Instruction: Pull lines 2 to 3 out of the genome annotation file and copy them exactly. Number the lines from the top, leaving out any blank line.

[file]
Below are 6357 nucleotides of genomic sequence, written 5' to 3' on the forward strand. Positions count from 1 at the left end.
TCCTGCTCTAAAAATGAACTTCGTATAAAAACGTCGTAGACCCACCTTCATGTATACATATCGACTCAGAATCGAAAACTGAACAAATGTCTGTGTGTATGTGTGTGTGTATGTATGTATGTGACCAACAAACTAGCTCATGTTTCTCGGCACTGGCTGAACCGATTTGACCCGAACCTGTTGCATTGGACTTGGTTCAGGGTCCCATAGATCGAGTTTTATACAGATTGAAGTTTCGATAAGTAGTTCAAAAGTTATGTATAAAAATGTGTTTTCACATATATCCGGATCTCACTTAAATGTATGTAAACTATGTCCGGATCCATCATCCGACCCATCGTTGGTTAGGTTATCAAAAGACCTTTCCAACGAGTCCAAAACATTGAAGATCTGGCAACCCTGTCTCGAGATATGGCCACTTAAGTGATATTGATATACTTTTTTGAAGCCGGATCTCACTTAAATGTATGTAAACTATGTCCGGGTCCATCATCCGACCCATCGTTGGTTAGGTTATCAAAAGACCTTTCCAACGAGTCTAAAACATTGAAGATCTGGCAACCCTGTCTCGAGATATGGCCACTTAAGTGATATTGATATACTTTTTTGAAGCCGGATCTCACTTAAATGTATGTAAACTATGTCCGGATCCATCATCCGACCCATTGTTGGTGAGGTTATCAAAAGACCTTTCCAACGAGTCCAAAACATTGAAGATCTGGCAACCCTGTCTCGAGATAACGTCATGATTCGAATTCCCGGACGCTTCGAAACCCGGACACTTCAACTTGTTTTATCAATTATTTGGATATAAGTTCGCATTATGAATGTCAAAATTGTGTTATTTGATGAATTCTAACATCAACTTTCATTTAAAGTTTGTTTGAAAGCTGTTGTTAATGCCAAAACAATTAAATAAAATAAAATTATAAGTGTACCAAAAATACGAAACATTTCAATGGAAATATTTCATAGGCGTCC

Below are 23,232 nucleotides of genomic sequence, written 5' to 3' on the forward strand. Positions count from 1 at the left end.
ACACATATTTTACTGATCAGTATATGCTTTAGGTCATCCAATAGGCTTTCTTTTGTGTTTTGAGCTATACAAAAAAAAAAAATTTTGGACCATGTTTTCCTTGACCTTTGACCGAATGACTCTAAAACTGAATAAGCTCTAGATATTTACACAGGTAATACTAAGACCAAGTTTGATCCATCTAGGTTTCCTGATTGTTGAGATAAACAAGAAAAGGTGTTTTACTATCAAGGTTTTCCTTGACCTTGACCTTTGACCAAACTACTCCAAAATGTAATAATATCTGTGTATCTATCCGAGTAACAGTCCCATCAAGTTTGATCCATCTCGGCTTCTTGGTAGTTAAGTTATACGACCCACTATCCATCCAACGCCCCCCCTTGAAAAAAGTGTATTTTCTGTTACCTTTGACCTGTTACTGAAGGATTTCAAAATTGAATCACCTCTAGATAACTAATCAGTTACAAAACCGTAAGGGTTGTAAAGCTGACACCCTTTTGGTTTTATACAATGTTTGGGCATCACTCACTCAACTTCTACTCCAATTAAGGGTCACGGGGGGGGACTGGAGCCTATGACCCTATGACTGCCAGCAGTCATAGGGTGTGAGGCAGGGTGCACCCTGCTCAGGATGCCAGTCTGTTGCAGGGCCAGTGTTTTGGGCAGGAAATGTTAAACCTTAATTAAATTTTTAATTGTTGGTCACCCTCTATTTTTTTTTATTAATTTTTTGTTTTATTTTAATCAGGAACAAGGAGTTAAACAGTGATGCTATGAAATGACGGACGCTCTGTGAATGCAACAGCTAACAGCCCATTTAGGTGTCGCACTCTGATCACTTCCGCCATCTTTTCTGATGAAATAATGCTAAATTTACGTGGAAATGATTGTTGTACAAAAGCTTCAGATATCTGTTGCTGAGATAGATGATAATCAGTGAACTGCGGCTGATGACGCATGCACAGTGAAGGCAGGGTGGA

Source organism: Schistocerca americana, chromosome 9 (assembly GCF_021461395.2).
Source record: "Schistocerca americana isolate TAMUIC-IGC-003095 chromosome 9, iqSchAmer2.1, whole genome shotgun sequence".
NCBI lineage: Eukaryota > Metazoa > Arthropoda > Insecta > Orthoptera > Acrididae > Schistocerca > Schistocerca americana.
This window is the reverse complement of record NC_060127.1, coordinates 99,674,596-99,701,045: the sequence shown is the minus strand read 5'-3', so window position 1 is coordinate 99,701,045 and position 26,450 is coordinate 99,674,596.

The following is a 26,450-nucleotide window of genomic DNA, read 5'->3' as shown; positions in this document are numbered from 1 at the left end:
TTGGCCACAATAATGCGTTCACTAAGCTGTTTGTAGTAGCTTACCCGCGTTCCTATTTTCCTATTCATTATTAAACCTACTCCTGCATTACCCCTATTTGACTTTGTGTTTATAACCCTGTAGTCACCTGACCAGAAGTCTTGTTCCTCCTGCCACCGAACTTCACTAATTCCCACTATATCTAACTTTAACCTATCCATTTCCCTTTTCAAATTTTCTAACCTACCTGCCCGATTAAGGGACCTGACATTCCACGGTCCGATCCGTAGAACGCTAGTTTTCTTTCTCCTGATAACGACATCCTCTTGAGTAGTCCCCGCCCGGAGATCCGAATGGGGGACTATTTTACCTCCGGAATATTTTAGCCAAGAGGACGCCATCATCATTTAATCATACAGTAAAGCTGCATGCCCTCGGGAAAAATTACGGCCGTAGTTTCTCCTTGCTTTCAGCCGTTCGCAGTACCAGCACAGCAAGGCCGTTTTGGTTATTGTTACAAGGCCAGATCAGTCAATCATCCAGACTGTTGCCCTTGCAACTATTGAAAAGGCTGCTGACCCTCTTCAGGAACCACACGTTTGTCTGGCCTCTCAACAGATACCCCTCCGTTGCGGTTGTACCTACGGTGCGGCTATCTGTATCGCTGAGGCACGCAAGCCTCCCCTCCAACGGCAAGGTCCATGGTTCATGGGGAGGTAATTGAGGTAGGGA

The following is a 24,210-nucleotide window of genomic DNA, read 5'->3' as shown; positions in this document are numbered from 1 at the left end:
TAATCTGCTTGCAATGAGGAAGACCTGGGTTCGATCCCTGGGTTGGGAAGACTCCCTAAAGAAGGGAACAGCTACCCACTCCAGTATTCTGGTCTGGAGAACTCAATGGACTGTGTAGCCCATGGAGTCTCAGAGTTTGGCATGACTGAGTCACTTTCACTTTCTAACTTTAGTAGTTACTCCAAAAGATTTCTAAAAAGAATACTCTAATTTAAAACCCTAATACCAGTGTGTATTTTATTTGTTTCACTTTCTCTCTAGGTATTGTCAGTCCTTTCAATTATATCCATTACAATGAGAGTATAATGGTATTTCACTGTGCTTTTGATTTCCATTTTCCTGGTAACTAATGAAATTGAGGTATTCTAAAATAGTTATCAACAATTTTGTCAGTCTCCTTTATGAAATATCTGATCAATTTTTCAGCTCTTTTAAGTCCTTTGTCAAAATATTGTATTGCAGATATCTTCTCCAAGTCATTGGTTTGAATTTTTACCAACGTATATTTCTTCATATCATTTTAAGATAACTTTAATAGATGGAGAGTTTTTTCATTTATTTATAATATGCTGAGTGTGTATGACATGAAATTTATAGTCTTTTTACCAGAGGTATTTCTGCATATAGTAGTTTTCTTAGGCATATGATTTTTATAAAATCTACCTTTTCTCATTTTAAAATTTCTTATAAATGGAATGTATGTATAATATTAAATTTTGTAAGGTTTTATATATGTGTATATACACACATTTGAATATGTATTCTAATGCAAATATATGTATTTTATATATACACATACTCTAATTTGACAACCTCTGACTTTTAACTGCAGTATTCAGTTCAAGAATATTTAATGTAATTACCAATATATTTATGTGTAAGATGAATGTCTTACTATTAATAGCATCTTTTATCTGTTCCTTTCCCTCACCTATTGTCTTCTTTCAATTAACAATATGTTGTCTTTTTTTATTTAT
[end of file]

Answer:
TCCTGCTCTAAAAATGAACTTCGTATAAAAACGTCGTAGACCCACCTTCATGTATACATATCGACTCAGAATCGAAAACTGAACAAATGTCTGTGTGTATGTGTGTGTGTATGTATGTATGTGACCAACAAACTAGCTCATGTTTCTCGGCACTGGCTGAACCGATTTGACCCGAACCTGTTGCATTGGACTTGGTTCAGGGTCCCATAGATCGAGTTTTATACAGATTGAAGTTTCGATAAGTAGTTCAAAAGTTATGTATAAAAATGTGTTTTCACATATATCCGGATCTCACTTAAATGTATGTAAACTATGTCCGGATCCATCATCCGACCCATCGTTGGTTAGGTTATCAAAAGACCTTTCCAACGAGTCCAAAACATTGAAGATCTGGCAACCCTGTCTCGAGATATGGCCACTTAAGTGATATTGATATACTTTTTTGAAGCCGGATCTCACTTAAATGTATGTAAACTATGTCCGGGTCCATCATCCGACCCATCGTTGGTTAGGTTATCAAAAGACCTTTCCAACGAGTCTAAAACATTGAAGATCTGGCAACCCTGTCTCGAGATATGGCCACTTAAGTGATATTGATATACTTTTTTGAAGCCGGATCTCACTTAAATGTATGTAAACTATGTCCGGATCCATCATCCGACCCATTGTTGGTGAGGTTATCAAAAGACCTTTCCAACGAGTCCAAAACATTGAAGATCTGGCAACCCTGTCTCGAGATAACGTCATGATTCGAATTCCCGGACGCTTCGAAACCCGGACACTTCAACTTGTTTTATCAATTATTTGGATATAAGTTCGCATTATGAATGTCAAAATTGTGTTATTTGATGAATTCTAACATCAACTTTCATTTAAAGTTTGTTTGAAAGCTGTTGTTAATGCCAAAACAATTAAATAAAATAAAATTATAAGTGTACCAAAAATACGAAACATTTCAATGGAAATATTTCATAGGCGTCC

Below are 23,232 nucleotides of genomic sequence, written 5' to 3' on the forward strand. Positions count from 1 at the left end.